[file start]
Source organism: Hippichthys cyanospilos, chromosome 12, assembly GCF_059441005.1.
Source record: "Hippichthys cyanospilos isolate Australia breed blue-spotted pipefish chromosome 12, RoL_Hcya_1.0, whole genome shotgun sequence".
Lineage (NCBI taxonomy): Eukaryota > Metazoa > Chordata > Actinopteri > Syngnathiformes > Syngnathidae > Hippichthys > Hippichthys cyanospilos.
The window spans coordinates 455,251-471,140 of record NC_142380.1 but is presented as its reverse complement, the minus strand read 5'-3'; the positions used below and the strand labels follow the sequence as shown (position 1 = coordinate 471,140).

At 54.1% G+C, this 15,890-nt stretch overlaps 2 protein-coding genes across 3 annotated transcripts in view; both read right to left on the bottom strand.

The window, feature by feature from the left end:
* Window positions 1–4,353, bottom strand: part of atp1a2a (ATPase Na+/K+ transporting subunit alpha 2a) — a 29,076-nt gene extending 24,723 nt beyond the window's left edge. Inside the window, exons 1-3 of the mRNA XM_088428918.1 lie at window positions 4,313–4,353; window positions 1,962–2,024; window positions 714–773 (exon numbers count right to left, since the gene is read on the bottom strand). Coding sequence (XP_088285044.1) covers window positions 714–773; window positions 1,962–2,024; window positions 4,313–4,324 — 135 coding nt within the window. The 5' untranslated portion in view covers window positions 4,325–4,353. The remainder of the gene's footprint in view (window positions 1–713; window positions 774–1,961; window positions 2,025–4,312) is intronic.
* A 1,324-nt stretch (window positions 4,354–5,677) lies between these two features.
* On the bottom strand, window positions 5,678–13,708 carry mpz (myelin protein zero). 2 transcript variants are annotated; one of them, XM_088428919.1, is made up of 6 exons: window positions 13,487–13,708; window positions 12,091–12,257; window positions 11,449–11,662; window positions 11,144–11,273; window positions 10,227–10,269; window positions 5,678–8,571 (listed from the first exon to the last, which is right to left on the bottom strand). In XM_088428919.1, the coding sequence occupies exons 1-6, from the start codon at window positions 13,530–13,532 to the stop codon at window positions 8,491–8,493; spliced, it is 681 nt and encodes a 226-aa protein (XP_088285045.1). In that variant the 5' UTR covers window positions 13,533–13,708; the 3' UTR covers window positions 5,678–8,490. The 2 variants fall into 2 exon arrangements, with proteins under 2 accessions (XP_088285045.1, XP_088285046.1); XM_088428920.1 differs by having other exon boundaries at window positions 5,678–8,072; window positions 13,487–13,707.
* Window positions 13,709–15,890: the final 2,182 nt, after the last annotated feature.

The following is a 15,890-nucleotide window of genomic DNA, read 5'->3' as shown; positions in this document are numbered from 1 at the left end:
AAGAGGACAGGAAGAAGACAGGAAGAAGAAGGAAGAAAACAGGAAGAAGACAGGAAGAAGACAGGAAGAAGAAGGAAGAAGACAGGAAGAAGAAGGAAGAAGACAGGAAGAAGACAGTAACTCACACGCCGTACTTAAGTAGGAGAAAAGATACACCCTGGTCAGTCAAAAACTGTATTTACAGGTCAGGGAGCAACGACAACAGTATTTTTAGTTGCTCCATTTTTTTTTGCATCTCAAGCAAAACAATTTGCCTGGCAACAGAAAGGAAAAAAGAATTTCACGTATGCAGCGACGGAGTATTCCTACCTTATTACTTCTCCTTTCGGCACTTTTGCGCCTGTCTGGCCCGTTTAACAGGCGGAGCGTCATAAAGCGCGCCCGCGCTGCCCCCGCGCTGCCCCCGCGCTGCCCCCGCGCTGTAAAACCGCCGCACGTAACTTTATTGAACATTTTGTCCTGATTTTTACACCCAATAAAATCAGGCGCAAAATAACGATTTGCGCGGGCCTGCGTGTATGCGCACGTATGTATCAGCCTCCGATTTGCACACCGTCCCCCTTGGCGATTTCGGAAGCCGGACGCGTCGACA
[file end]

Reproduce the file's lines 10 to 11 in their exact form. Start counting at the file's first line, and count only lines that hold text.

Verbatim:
* Window positions 13,709–15,890: the final 2,182 nt, after the last annotated feature.

The following is a 15,890-nucleotide window of genomic DNA, read 5'->3' as shown; positions in this document are numbered from 1 at the left end: